Another memoir that I just cannot wait to read, as I’m so eager to hear what Michelle Obama has to say. She’s an icon, and a true hero, and I have no doubt that this book will be as erudite, fascinating and warm as I believe she is. This is definitely top of my list for autumn reads.

Lethal White by Robert Galbraith – released today
I actually have issues with the Cormoran Strike series, not least that I think each book so far could have lost probably a third of the pages and still made sense, but J.K. Rowling gets away with murder because of who she is. I know she’s problematic these days, and I can’t say that in all honesty I’m her biggest fan, but I do love the stories she tells here with Strike, and I’m looking forward to seeing where the story goes next.

How Does it Feel by Mark Kermode – released 20th September
It’s been a while since I mentioned Mark Kermode on the blog, but he’s out with a new book at the end of the week, so he’s made it into this list. I’m a huge fan of him as a film critic, but also as an author, so I’m really looking forward to his new offering, How Does It Feel, in which he tells the story of his life in music. I’m heading to the launch of his band’s new album on Friday, and hoping to grab a copy of the book at the same time, so expect a review very soon!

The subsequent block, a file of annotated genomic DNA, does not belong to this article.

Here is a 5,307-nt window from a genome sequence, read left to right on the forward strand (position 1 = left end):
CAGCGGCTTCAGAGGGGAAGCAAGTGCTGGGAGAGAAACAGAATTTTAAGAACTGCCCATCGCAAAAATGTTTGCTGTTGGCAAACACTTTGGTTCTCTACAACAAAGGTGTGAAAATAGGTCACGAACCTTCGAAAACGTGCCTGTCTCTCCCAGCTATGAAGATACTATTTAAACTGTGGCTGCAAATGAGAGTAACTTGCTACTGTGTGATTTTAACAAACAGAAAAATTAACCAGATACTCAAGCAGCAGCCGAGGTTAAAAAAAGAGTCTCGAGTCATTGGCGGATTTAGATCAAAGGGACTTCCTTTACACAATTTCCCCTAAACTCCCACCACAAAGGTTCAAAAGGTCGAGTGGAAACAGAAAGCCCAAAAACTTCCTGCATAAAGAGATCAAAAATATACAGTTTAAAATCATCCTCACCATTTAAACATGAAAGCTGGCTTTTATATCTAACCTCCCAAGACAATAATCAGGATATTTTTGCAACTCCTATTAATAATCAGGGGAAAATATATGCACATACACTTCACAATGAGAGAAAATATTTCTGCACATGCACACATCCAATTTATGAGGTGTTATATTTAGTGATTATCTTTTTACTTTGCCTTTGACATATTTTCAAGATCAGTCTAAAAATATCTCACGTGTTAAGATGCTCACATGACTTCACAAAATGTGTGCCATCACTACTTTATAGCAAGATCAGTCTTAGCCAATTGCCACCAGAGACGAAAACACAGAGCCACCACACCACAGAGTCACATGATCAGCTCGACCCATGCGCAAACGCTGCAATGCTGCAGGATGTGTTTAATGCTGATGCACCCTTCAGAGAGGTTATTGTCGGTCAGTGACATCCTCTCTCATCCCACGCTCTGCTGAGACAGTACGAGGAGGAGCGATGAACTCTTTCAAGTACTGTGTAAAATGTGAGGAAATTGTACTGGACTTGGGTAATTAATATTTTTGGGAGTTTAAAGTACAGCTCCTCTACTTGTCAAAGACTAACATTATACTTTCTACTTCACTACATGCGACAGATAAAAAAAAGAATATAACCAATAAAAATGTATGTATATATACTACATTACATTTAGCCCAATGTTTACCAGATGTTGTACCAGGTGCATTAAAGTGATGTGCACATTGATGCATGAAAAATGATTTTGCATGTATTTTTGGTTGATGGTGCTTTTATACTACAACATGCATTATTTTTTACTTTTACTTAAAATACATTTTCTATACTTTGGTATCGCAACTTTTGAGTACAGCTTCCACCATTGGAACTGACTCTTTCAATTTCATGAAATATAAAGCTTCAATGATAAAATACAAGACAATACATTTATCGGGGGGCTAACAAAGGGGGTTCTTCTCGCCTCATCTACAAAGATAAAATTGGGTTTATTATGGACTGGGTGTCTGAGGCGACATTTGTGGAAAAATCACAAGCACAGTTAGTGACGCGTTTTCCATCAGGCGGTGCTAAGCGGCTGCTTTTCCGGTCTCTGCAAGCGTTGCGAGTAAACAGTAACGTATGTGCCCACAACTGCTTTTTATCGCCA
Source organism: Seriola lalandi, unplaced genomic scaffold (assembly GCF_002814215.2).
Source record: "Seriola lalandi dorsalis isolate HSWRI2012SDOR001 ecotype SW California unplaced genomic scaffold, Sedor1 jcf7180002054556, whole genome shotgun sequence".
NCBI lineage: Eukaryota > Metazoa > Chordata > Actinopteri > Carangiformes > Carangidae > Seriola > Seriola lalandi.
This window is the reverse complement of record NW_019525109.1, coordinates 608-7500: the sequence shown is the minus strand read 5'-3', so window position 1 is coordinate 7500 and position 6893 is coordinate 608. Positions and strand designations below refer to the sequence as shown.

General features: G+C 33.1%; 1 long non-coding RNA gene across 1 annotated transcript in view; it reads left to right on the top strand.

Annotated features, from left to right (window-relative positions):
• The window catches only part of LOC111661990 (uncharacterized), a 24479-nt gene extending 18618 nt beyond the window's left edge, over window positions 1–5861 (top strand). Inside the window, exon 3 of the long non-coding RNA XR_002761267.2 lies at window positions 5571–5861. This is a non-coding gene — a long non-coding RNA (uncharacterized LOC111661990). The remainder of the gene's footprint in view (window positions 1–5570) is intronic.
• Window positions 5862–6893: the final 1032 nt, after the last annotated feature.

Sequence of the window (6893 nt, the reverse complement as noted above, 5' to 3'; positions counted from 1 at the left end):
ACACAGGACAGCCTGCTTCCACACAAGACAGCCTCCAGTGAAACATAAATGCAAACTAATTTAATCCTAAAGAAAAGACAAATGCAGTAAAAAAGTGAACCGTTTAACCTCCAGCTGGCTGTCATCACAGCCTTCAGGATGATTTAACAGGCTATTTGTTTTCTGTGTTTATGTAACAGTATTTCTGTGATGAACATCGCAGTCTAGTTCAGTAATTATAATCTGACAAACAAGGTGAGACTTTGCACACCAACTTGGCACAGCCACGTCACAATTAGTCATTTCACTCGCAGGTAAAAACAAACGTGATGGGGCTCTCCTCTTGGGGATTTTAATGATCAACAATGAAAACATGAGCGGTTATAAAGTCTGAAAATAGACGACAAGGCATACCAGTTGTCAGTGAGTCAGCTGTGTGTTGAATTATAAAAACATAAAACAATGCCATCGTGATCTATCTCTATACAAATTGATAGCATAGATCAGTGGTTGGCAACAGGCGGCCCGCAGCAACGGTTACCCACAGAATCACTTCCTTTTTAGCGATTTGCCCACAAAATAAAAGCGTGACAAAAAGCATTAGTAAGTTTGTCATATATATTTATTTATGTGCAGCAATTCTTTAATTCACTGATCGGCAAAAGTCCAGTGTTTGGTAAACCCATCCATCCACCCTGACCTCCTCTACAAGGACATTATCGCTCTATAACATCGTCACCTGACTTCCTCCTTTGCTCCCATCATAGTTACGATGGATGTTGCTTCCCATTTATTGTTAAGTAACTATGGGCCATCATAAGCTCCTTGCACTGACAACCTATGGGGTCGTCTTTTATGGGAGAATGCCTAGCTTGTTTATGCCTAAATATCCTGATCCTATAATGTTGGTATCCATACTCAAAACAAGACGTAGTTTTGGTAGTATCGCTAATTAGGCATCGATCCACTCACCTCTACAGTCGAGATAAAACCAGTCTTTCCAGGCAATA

The Clockmaker’s Daughter by Kate Morton – released 20th September
I have only read one other Kate Morton book so far, but my sister is a big fan, and I always mean to pick up the ones I have missed and give them a read (if only that TBR pile wasn’t so tall already…). Not only does The Clockmaker’s Daughter boast a beautiful cover, the story sounds fascinating – I do love a dual narrative that weaves together a story from the past with a story from the present.